Shantaram then asked Ward to hold a cigarette in the frame as he started photographing her. Ward is not a smoker, and the cigarette had no connection to her story or their conversations. She said, “That was when I felt something was really, really wrong with this. But I was already in it and felt I couldn’t back out. As soon as he gave me the cigarette, I immediately felt this was wrong. This was wrong. I was purposefully trying to cover up and he kept trying to open me up, open me up, and open me up. He kept saying, “You are hiding. [It] looks like you are trying to shy away from the camera. You look like you are not really comfortable. Feel relaxed, try and take a deep breath.” I was like, dude, I get it, but come on.”

As they came to the end of the shoot, Shantaram told Ward the images were going to be shown in the gallery. She told me, “I was like what gallery, what show?” Shantaram told her there were other women involved in the shoot as well and she was not the only one. However, there are no other nudes in the publicly accessible African Portraits series.

Ward stated, “This whole thing did not make any sense to me. I really did not know how to defend myself. It didn’t feel good at all. It was all already happening. But I did not know what to say. He was already there, we had already been talking for so long.”

Shantaram invited her to come to New Delhi for the exhibition but she refused. She said, “I didn’t go to Delhi because I didn’t trust him. I was nervous, I wasn’t even sure if the exhibition was real. I felt that if I went I was going to end up in some kind of a trafficking situation. I was a sole, female, black traveller in India.” Ward adds that there was no conversation about how the photos were going to be used and Shantaram never told her if they would be sold. There was no contract or release signed for the images. In fact, she became aware of the existence of [Image] 23 of 26 online only after The Polis Project informed her of its existence in an email seeking an interview.

A few weeks after the shoot, Ward sent Shantaram a message telling him not to publicly release the photos. She told him to “refrain from posting them.” He responded agreeing not to. In a conversation over Facebook Messenger, he told her, “I haven’t shared your wonderful portrait anywhere other than the weekend show in Delhi last month, and at a university talk I gave later. I hope I can submit it [for] professional reviews where my work will be seen by industry professionals. That’s connected mainly with my career growth.”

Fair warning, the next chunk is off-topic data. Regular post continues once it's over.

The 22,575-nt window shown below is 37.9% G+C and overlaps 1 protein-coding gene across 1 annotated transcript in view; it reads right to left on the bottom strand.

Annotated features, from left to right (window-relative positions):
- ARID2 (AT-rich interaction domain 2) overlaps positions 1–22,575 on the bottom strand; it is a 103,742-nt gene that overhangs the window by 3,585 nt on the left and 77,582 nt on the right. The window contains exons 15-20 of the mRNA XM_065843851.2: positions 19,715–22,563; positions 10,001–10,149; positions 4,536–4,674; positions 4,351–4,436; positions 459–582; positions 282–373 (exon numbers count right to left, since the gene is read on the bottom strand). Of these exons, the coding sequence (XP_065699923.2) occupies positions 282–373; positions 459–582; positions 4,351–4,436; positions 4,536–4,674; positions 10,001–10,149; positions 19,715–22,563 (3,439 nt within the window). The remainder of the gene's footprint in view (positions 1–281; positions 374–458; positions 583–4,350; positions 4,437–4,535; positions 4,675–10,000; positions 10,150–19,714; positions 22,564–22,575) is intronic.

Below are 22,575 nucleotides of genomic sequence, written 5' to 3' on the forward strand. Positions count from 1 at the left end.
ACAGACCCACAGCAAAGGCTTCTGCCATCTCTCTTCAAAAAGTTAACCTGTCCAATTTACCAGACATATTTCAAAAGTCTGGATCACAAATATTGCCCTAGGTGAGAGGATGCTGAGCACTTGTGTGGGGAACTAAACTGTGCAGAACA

Ward added, “I knew it was too late as far as whatever gallery showing happened in 2016. But I specifically asked him not to show the images after that. He messaged in 2017 saying a poet wanted to use the image but I never responded.”

When The Polis Project emailed Shantaram for a comment on the discovery that he had misrepresented Ward in his African Portraits series and whether he had also not secured her consent for further display or sale of her photographs, he had the following response. He said that he was not misrepresenting an African-American because one of his initial portraits was of a “Jamaican medical student that I usually use as an opener to the series.” He also stated that he and Ward “collaborated to create this portrait and express the idea of ‘what it feels like to be stared at.’” He added, “The image in question has never been for sale — neither for art buyers nor publications. I keep it as part of my portfolio because I believe it supports the larger statement I wish to make with this work. Since I’m aware of her concerns, I have taken utmost care not to send it around for competitions, publications, and events where I have no control over how it can get used. For the time being, I have also removed this image from my website.”

Based on our interview with Ward, Shantaram never asked her for permission to display her picture on his website. Contrary to Shantaram’s claim, in spite of Ward’s request to have the image retracted after the initial gallery display, it has since been exhibited at Gallery 320 in 2017. The image was also available for sale on the Agence VU website till 10 February 2019. It was removed hours before this essay was published. The Polis Project has also reached out to Agence VU for comment but has not received a response yet. Ward summed up the impact of this event saying, “Now that I know people have seen it, that it is still out there, it’s going to take me time to process what it means for me right now. But I am still ashamed by that experience for sure.”

Contrary to Shantaram’s claim, Alexis Ward’s image print was on sale on the Agence VU site. The image was removed on 10 February from their site after The Polis Project emailed Shantaram and Agence VU.

Ward’s image on Shantaram’s website and in exhibitions has been displayed without her story or any other clarifying text. The naked image, to our knowledge, has always been exhibited unnamed, accompanied by a misleading caption. Ward added, “Erasing my voice is yet another instance of racism towards my people, and that is totally unacceptable.”

Like the Forbidden Love project that proposed the use of naked bodies as a trope, here the unclothed body of a black woman was used as a spectacle. Shantaram scouted young women to pose unclad for his Forbidden Love project to depict freedom and power. Now nudity was being redeployed to represent a violent gaze on a black woman’s body. Nakedness became a salacious blank slate where any meaning — freedom, fear, desire, death — could be conjured and forced onto the exposed body of a woman. In the end what is produced is a spectacle, not a consideration of what it means to be a black man or a woman living in and navigating India.

This fetishised use of naked bodies of black and brown people, especially women, has a long orientalist, colonial history. Shantaram’s work fits into a long history of photographing and projecting black bodies as sites of victimhood. It represents a culture of image making that enables people coming into spaces they don’t have relationships with — to sensationalise and cannibalise stories, miseries, and bodies and produce value for themselves. Shantaram is not an exception, he is the rule.

Suchitra Vijayan is a Barrister-at-Law, writer, photographer, and executive director, The Polis Project. She tweets @suchitrav. You can read the complete version of this essay here, and a related previous part here.